Unlike other spices, Michelia tonkinensis has a distinctive aroma – throne, warm, and fragrant that no spices can have.
Michelia tonkinensis – Gold ine of the Muong people (Photo: Internet)
Chi Dao commune (Lac Son district, Hoa Binh province) is currently considered the “center” of the Muong Michelia tonkinensis tree. The whole commune has about 2,000 large Michelia tonkinensis trees concentrated in Be Tren and Be Ngoai villages. There are nearly 3,000 trees for harvest. In recent years, Michelia tonkinensis seeds have been considered specialties, sold at “as high as gold” prices, bringing a stable life to many people here. The whole commune is full of Michelia tonkinensis fragrance. After being grown for seven years, the Michelia tonkinensis trees will be available to harvest. They flower in spring and get ripen around September and October every year. The Michelia tonkinensis fruit grows into clusters. Each cluster often includes 3 or 4 fruit, in each of fruit, there are 4 – 8 seeds. When ripe, the Michelia tonkinensis seeds turn reddish. People harvest and dry them, then the seeds turn black. Dried seeds can leave for 3 – 4 years without spoiling.
After being grown for seven years, the Michelia tonkinensis trees will be available to harvest. (Photo: Internet)
The price of fresh Michelia tonkinensis seeds is about 650,000 – 750,000 VND/kg, while dry seeds must be 1.5 – 2 million VND/kg. Michelia tonkinensis trees flower 2 crops a year: The main crop is from February to March and ripens from September to October. The other crop is from July to August and ripening from March to April. People harvest Michelia tonkinensis fruit by picking them around the roots or stretching the net and then using a stick to let them fall. The value of a Michelia tonkinensis tree can be equal to gold.
In the past, people in the mountain went to collect the seeds in the forest and then put them in bamboo tubes stored in the kitchen. When they wanted to use them, they took out a few seeds and grilled them on charcoal. The scented grilled seeds are thoroughly crushed with dry white salt, and stored in the bark of an old pumpkin to make Michelia tonkinensis salt. This salt is used to eat with chicken or pork, and as a spice for many unique cuisines. Not only that, the seeds can be soaked in alcohol to be used as a very good joint pain reliever.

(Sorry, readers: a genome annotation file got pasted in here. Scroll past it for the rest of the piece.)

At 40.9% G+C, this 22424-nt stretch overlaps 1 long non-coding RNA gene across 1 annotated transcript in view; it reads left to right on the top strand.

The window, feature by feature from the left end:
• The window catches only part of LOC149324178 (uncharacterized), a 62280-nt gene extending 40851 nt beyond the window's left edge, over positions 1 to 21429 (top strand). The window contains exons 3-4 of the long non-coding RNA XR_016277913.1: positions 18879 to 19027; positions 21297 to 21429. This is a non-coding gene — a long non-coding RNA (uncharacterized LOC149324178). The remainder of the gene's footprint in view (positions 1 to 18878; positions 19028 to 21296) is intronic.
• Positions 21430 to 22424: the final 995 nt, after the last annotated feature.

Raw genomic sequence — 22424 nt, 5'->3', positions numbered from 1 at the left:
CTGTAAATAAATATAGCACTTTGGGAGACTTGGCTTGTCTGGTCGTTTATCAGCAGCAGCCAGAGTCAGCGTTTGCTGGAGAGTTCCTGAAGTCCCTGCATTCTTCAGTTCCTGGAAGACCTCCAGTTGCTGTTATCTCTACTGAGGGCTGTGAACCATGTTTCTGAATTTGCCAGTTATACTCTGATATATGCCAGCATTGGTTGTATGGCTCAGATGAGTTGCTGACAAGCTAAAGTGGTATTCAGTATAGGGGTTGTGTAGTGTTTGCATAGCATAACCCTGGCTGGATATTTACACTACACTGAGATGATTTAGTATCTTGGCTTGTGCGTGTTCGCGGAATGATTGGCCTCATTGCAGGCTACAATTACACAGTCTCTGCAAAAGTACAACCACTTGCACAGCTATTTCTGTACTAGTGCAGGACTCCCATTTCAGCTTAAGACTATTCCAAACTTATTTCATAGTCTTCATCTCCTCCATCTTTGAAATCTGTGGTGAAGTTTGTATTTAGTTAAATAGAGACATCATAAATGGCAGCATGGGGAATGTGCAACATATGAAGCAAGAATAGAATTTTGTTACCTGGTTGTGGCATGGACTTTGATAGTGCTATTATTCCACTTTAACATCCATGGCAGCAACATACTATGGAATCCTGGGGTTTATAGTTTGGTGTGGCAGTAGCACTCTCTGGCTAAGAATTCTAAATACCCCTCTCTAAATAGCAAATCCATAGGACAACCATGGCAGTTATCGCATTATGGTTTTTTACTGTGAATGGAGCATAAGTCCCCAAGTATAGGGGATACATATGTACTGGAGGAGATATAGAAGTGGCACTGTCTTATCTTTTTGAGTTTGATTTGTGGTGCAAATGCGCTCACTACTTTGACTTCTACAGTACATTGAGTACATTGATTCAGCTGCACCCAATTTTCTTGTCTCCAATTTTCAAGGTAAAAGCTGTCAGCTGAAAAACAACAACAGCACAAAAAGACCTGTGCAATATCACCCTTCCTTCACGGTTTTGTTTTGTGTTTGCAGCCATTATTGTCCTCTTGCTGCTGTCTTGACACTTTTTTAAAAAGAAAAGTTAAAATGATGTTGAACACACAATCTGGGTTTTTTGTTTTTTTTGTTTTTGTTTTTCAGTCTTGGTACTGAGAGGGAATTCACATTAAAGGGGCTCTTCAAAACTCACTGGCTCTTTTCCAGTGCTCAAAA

Anyone who has ever traveled to Da river will not forget the grilled fish with Michelia tonkinensis seeds. (Photo: Internet)
The Muong people’s way of eating Michelia tonkinensis seeds also reflects their culture and customs very well. First, put a few pieces of red charcoal on fire and the seeds into a bowl, use chopsticks to stir until you can smell the fragrance. Crush the seeds into a powder and then mix with salt, put in fish sauce, or make spice for grilled meat, sour bamboo shoot soup, etc.
Anyone who has ever traveled to Da river will not forget the grilled fish with Michelia tonkinensis seeds. Fresh fish caught from the river is processed, salted, and then clamped with old and fresh bamboo sticks, and grilled on charcoal. Each hot fish skewer is eaten with white salt mixed with Michelia tonkinensis seeds, nothing is better. Pork with Michelia tonkinensis seeds grilled on charcoal is one of the dishes that attract visitors. The pork is sliced then mixed with Michelia tonkinensis seeds, and grilled on burning charcoal. The sweetness of pork mixed with the aroma of spices creates a special dish that no one can refuse.
Michelia tonkinensis is a treasure of the mountains and forests. (Photo: Internet)
In recent times, many traders went to the village to find Michelia tonkinensis seeds. People often harvest and sell the seeds immediately. They also export Michelia tonkinensis seeds to international markets because many cuisines prefer the spices of the forest for their grills or grills. The income is stable, Muong people in Chi Dao also invented a new way, which is to make salt ready for sale to tourists. This fragrant spice with mountain and forest flavor, hope to be a precious gift every time visitors visit Muong land.
It is said that people also export the seeds to foreign countries because many cuisines are interested in this forest spice for their grilled dishes. With a stable income, the Muong people in Chi Dao has created Michelia tonkinensis salt to sell to tourists. This fragrant spice is like a treasure of the mountains and forests, hoping to be a precious gift every time tourists visit Muong land./.